See the world-famous Riace Bronzes, two 2,500-year old statues of Greek warriors, and other prized ancient artifacts at this acclaimed museum.
Reggio di Calabria’s Museo Nazionale della Magna Grecia is, for many visitors to the city, the undoubted highlight of the trip. Discover one of Italy’s finest museums, whose collection includes everything from Paleolithic cave paintings to Bronze Age tools to painted ceramics from Magna Graecia, as well as the museum’s most famous exhibit, the Riace Bronzes.
Familiarize yourself with the history of Southern Italy in this fascinating museum. While much of the collection focuses on what the Romans called Magna Grecia, an assortment of ancient Greek colonies located on Italy’s southern coast, the museum also has exhibits devoted to pre-Greek and Roman settlers from the Neolithic, Paleolithic and Bronze Age eras.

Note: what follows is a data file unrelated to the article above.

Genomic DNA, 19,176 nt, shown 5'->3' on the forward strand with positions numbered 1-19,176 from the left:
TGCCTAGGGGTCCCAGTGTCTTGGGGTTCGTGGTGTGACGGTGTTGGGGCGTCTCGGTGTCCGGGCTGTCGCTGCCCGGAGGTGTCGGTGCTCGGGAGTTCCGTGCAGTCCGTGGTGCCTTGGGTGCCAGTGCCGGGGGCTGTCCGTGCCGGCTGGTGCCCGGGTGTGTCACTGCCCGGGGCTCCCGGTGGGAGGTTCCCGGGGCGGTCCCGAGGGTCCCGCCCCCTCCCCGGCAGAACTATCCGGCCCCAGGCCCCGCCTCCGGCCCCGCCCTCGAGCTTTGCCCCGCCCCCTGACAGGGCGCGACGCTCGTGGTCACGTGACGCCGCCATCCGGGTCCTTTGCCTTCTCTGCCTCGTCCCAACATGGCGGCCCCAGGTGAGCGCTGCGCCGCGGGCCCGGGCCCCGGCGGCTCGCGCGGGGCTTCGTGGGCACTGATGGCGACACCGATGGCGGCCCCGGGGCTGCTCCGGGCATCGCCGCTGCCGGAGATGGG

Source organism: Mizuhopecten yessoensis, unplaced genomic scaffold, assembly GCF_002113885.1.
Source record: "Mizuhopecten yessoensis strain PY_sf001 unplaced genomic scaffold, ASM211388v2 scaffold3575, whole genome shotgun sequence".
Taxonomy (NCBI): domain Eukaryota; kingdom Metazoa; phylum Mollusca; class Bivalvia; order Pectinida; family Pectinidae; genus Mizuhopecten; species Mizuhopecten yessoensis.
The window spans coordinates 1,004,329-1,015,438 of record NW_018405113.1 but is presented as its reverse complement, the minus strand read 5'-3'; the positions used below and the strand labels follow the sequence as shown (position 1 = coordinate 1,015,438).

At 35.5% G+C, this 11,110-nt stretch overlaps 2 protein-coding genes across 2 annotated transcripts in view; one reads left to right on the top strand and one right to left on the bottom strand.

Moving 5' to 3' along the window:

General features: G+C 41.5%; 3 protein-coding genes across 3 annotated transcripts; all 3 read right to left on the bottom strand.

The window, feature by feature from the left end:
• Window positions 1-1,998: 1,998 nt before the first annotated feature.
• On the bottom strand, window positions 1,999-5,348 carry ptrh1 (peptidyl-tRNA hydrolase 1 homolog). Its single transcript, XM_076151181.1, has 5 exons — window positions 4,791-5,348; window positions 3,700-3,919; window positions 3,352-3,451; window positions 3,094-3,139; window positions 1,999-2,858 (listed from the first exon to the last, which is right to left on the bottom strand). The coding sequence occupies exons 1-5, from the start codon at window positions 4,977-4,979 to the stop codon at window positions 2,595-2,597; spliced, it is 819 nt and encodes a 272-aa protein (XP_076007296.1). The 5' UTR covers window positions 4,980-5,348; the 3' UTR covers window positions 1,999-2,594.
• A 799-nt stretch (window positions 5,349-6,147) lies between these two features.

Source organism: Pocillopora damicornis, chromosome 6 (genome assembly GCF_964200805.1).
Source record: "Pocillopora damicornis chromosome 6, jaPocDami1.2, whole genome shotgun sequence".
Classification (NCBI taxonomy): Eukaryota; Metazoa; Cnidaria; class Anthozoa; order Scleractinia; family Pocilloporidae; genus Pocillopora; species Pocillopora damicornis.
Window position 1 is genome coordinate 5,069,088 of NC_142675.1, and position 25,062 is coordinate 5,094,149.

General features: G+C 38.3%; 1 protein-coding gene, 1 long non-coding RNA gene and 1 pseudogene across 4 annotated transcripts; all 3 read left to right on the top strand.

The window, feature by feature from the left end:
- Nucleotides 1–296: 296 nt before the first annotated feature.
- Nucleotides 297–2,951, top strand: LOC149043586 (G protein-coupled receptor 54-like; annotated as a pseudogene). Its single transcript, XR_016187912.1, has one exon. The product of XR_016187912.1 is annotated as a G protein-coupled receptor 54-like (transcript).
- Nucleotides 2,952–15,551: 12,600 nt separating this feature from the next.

Don’t miss the Riace Bronzes, a pair of exquisite Greek warrior statues. These two impressive works date back to the 5th century B.C. They were discovered in about 20 feet (7 meters) of water by an amateur diver off the Ionian Coast in 1972. After restoration, they were put on display here. Watch a video chronicling the restoration effort and marvel at their exquisitely realized forms inside the temperature-controlled room where they are now safely held.
Inspect the statues’ muscular bodies and resolute faces and note their extremely lifelike expressions. Though the statues are made predominantly from bronze, other materials have been used, with one of the warriors bearing silver teeth and ivory eyes. Be prepared to wait to see the Riace Bronzes; visitors are allowed to enter the display space only in groups of 20. Also in the same room is the Philosopher’s Head, a bearded bronze portrait.
Wander around the museum, which is housed in a Fascist-era building constructed between 1932 and 1941, to encounter other historic objects and artworks. Look for painted terracotta plaques, known as “pinakes” from Locri and Reggio, and the marble Kouros di Reggio statue of a naked youth, believed to date back to the 6th century B.C.
Find the Museo Nazionale della Magna Grecia just north of the city center. The museum is open from Tuesday to Sunday and an admission fee applies.